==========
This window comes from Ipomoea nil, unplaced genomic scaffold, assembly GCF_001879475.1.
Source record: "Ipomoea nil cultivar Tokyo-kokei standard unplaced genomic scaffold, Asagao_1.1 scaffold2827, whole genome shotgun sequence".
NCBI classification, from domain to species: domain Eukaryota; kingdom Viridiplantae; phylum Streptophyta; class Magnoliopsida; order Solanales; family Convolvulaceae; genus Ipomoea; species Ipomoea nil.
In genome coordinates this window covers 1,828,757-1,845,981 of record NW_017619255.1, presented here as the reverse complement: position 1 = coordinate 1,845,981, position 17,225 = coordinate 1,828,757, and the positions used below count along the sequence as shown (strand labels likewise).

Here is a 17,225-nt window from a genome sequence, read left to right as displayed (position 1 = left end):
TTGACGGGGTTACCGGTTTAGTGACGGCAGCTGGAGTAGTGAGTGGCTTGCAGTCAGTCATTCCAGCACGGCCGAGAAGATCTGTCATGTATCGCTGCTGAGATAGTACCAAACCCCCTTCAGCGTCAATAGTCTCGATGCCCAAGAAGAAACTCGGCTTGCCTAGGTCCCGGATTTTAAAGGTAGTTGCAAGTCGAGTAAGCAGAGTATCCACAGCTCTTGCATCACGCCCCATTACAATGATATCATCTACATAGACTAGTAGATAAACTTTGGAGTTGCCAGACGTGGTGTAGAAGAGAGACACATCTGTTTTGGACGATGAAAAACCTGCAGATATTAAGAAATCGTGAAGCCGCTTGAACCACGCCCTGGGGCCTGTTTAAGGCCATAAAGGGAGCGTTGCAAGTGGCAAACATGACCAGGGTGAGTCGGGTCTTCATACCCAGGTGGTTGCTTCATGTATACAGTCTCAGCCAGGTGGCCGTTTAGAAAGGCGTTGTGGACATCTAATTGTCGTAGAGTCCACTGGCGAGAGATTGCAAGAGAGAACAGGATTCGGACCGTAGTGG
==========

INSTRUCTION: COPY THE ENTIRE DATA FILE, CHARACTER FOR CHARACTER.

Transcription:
This window comes from Ipomoea nil, unplaced genomic scaffold, assembly GCF_001879475.1.
Source record: "Ipomoea nil cultivar Tokyo-kokei standard unplaced genomic scaffold, Asagao_1.1 scaffold2827, whole genome shotgun sequence".
NCBI classification, from domain to species: domain Eukaryota; kingdom Viridiplantae; phylum Streptophyta; class Magnoliopsida; order Solanales; family Convolvulaceae; genus Ipomoea; species Ipomoea nil.
In genome coordinates this window covers 1,828,757-1,845,981 of record NW_017619255.1, presented here as the reverse complement: position 1 = coordinate 1,845,981, position 17,225 = coordinate 1,828,757, and the positions used below count along the sequence as shown (strand labels likewise).

Here is a 17,225-nt window from a genome sequence, read left to right as displayed (position 1 = left end):
TTGACGGGGTTACCGGTTTAGTGACGGCAGCTGGAGTAGTGAGTGGCTTGCAGTCAGTCATTCCAGCACGGCCGAGAAGATCTGTCATGTATCGCTGCTGAGATAGTACCAAACCCCCTTCAGCGTCAATAGTCTCGATGCCCAAGAAGAAACTCGGCTTGCCTAGGTCCCGGATTTTAAAGGTAGTTGCAAGTCGAGTAAGCAGAGTATCCACAGCTCTTGCATCACGCCCCATTACAATGATATCATCTACATAGACTAGTAGATAAACTTTGGAGTTGCCAGACGTGGTGTAGAAGAGAGACACATCTGTTTTGGACGATGAAAAACCTGCAGATATTAAGAAATCGTGAAGCCGCTTGAACCACGCCCTGGGGCCTGTTTAAGGCCATAAAGGGAGCGTTGCAAGTGGCAAACATGACCAGGGTGAGTCGGGTCTTCATACCCAGGTGGTTGCTTCATGTATACAGTCTCAGCCAGGTGGCCGTTTAGAAAGGCGTTGTGGACATCTAATTGTCGTAGAGTCCACTGGCGAGAGATTGCAAGAGAGAACAGGATTCGGACCGTAGTGG